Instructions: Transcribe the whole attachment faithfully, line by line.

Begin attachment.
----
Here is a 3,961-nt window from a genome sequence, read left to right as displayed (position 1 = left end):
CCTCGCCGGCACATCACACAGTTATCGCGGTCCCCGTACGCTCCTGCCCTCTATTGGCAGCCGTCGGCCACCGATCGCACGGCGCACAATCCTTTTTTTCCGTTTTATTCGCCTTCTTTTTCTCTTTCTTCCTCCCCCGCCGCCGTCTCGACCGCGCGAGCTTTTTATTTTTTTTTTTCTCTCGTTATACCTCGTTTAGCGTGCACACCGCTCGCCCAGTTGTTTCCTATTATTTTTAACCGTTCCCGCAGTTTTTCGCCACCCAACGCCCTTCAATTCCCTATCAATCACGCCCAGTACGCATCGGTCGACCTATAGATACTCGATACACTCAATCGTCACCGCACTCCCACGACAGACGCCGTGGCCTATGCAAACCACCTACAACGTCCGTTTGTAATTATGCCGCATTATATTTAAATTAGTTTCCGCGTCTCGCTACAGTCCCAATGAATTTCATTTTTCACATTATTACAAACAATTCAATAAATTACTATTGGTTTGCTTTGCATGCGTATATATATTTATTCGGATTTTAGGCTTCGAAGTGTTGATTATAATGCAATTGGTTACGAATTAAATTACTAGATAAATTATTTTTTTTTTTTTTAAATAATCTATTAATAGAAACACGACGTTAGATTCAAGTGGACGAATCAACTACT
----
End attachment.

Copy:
Here is a 3,961-nt window from a genome sequence, read left to right as displayed (position 1 = left end):
CCTCGCCGGCACATCACACAGTTATCGCGGTCCCCGTACGCTCCTGCCCTCTATTGGCAGCCGTCGGCCACCGATCGCACGGCGCACAATCCTTTTTTTCCGTTTTATTCGCCTTCTTTTTCTCTTTCTTCCTCCCCCGCCGCCGTCTCGACCGCGCGAGCTTTTTATTTTTTTTTTTCTCTCGTTATACCTCGTTTAGCGTGCACACCGCTCGCCCAGTTGTTTCCTATTATTTTTAACCGTTCCCGCAGTTTTTCGCCACCCAACGCCCTTCAATTCCCTATCAATCACGCCCAGTACGCATCGGTCGACCTATAGATACTCGATACACTCAATCGTCACCGCACTCCCACGACAGACGCCGTGGCCTATGCAAACCACCTACAACGTCCGTTTGTAATTATGCCGCATTATATTTAAATTAGTTTCCGCGTCTCGCTACAGTCCCAATGAATTTCATTTTTCACATTATTACAAACAATTCAATAAATTACTATTGGTTTGCTTTGCATGCGTATATATATTTATTCGGATTTTAGGCTTCGAAGTGTTGATTATAATGCAATTGGTTACGAATTAAATTACTAGATAAATTATTTTTTTTTTTTTTAAATAATCTATTAATAGAAACACGACGTTAGATTCAAGTGGACGAATCAACTACT